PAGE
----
Chi la gagliarda

Composed by Baldassare Donato
Arranged by Z. Randall Stroope
Voicing: SSA a cappella
Catalog number: AMP 0643
Price: $1.80


Chi la gagliarda donna vo imparare, 
Venite a nui che simo, mastri fini, 
Che de ser' e de matina
Mai manchiamo, di sonare: 
Tantira, tan ti ru ra. 
Those ladies, who want to learn the galliard, 
Come to us — we are excellent teachers; 
Night and day 
We continuously play: 
Tantira, tan ti ru ra. 

Note: “Gagliarda” is similar to “gah–lyar–dah” (three syllables only), except the “gli” combination is pronounced with the middle of the tongue on the roof of the mouth. There is no English equivalent, and it should not be pronounced “gah–lee–ahr–dah.” Italian r's are always flipped; dentalize the consonants ( [d, t, p, ch] are particularly challenging for most students); keep the tip of the tongue on the teeth and avoid aspiration of consonants (as prevalent in English); “ch” is pronounced as “k” (Italian “chi” sounds like the word “key” in English, except for the dental “k”). Precision in pronunciation will also complement the precision of the dance–like character of the piece.

Fashion changes in the late Renaissance, including tight upper body lacing for men and corsets for women, contributed greatly to stylistic changes in social dance. Further, head movement was restricted by the wearing of ruffs around the neck. As a result, dance technique focused on virtuosic footwork. The dancing, designed for music in triple and duple meter (like “Chi la Gagliarda”), included walking steps, cutting steps, sliding and stamping of the feet, leaping and jumping. The arms were generally held low. Often requiring the services of a dancing master and considerable practice to perfect, the complex dances involved as many as eight performers and were designed to be viewed from the front, sides, or above the dance floor.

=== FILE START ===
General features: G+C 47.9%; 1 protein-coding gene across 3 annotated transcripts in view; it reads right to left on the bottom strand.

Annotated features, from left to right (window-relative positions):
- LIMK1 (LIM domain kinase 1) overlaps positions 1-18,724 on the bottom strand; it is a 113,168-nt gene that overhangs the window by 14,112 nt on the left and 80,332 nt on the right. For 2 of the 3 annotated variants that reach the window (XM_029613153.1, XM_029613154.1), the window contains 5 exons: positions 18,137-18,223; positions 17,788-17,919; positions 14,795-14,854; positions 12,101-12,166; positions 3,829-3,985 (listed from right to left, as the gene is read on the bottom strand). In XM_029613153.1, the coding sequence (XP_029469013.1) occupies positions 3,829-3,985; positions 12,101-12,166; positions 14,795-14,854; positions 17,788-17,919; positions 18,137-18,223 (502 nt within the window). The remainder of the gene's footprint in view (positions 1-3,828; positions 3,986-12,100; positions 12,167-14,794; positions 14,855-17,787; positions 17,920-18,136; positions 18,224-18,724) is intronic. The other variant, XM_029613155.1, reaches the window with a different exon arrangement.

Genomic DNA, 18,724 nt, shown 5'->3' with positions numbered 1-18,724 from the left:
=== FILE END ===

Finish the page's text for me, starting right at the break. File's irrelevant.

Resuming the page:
Baldassare Donato (1525–1603) was arguably the best secular composer of his era. His madrigals and motets are characterized by spirited rhythmic accents, lucid patterns, and attractive melodies. He seems to have been more interested in portraying the emotion, spirit, and color of the words he set to music rather than simple text painting.

A hand drum or tambourine (tight) can add color and rhythmic interest to this piece. (A simple half note repeated beat works well enough). Melodically, recorders can be used to double the three choral parts, or even a single soprano recorder can be used to add color to the soprano line. (Avoid playing on the triple meter refrain, however, as this tends to weight its buoyancy and lilt.) Lastly, a well–executed movement by eight dancers would be effective and totally appropriate, since this piece is a dance — and dances are about music and movement. Enjoy!

Z. Randall Stroope conducts choirs and instrumental groups throughout the United States and is the Artistic Director of annual summer festivals in Europe. Dr. Stroope is also a university professor and has published over 80 musical works. His principal composition teachers were Normand Lockwood and Cecil Effinger, both students of Nadia Boulanger (a student of Faurý). Of the eleven compact discs he has recorded, two (Passages, Volume I and Volume II) are exclusively his own works. (See for a complete list of works and biography.)

Click here to see a sample.

Click here to listen to a recording (MP3).

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